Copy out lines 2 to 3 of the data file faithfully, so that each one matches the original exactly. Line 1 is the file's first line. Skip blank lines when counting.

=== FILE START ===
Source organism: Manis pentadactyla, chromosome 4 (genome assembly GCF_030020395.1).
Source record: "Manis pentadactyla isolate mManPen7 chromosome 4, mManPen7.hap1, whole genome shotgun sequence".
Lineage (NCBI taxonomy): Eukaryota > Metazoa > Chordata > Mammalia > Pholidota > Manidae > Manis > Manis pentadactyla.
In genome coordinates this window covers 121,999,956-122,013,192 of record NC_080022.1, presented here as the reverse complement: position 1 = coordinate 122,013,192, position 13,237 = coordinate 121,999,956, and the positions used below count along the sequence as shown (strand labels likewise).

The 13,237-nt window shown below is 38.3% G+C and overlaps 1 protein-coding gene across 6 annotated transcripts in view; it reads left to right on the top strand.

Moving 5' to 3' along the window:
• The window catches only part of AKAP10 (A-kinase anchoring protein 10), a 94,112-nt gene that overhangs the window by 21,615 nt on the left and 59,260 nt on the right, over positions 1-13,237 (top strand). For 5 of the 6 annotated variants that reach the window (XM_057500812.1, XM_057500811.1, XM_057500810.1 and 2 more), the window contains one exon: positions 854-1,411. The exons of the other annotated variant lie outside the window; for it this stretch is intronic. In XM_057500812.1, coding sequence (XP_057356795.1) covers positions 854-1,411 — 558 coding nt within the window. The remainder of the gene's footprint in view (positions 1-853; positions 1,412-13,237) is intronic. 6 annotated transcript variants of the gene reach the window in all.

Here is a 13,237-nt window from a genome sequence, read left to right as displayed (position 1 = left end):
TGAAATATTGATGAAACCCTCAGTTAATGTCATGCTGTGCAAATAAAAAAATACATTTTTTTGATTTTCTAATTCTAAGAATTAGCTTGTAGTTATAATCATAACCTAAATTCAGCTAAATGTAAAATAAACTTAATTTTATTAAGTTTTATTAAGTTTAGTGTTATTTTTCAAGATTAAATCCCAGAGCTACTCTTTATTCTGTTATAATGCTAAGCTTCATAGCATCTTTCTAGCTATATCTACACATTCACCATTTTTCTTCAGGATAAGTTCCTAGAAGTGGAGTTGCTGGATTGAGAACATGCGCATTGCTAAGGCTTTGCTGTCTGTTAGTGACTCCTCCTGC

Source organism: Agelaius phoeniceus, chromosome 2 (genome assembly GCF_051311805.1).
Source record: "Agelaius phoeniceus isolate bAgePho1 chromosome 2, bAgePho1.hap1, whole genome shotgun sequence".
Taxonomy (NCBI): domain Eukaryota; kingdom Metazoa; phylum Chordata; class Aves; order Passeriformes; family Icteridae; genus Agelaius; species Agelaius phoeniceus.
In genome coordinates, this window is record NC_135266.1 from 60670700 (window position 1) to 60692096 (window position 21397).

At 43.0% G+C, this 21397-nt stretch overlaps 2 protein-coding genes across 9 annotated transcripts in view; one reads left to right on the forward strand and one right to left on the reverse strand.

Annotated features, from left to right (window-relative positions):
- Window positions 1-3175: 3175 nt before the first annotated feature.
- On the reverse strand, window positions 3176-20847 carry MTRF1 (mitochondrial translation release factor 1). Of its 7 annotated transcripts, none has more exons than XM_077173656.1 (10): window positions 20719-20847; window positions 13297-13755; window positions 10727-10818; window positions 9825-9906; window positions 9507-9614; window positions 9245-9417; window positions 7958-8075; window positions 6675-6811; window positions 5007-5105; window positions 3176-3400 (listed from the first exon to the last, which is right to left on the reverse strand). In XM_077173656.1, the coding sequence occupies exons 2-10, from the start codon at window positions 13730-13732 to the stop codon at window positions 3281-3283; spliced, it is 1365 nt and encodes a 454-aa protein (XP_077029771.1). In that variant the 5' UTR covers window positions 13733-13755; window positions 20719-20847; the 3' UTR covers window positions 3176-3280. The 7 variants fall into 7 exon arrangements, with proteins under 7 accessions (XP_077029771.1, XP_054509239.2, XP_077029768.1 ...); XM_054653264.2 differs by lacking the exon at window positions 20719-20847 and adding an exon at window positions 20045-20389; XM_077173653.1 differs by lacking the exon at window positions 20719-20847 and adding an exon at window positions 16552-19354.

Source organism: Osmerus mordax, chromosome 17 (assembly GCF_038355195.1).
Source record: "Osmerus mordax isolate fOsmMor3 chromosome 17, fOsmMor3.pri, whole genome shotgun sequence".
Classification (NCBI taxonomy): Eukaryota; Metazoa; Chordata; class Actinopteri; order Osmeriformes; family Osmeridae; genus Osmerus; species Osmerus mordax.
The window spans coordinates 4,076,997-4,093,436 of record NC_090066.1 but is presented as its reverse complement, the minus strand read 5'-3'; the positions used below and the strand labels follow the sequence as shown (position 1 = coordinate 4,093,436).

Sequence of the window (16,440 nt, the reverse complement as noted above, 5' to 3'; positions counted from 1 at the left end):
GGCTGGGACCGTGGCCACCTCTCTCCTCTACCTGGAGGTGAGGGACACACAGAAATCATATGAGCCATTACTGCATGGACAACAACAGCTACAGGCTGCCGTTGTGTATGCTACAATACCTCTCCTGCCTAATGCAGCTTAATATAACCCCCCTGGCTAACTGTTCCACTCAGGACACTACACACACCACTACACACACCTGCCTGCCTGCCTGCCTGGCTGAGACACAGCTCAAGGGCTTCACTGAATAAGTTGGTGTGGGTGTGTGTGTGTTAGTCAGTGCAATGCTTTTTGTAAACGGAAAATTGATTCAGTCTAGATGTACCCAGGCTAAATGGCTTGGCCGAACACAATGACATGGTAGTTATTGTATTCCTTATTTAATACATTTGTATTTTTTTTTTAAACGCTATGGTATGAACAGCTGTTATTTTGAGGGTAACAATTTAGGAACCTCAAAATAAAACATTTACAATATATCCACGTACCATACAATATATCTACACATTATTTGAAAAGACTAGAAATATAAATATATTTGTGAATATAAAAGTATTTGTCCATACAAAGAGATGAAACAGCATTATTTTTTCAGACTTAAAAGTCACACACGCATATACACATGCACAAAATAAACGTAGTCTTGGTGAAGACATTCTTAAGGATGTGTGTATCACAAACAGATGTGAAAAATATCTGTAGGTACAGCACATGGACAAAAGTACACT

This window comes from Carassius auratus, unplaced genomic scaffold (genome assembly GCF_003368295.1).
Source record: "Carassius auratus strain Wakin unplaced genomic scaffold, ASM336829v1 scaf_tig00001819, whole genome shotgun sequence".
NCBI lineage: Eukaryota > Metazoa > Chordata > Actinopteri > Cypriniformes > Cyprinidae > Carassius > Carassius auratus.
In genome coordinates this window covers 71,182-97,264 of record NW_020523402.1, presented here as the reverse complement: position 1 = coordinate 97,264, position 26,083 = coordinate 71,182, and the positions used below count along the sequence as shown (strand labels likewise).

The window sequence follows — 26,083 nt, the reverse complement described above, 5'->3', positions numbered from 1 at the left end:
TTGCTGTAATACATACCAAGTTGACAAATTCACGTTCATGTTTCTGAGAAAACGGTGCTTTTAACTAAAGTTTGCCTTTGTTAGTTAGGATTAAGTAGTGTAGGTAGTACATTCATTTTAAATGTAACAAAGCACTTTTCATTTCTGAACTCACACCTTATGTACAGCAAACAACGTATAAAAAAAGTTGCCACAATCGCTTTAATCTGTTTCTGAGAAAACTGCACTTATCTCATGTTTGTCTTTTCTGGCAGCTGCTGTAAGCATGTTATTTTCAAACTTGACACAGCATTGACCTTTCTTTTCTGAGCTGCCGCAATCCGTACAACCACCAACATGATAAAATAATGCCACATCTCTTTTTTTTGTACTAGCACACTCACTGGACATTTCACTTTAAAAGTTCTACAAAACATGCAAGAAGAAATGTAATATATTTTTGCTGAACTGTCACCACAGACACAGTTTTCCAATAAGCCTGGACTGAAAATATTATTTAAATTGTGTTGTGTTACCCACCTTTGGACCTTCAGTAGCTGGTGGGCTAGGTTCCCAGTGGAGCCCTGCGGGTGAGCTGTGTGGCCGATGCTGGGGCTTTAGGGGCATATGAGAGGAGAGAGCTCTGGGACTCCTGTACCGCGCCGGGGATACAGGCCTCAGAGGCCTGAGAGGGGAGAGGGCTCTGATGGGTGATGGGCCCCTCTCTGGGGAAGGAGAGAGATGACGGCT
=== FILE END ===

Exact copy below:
Source record: "Manis pentadactyla isolate mManPen7 chromosome 4, mManPen7.hap1, whole genome shotgun sequence".
Lineage (NCBI taxonomy): Eukaryota > Metazoa > Chordata > Mammalia > Pholidota > Manidae > Manis > Manis pentadactyla.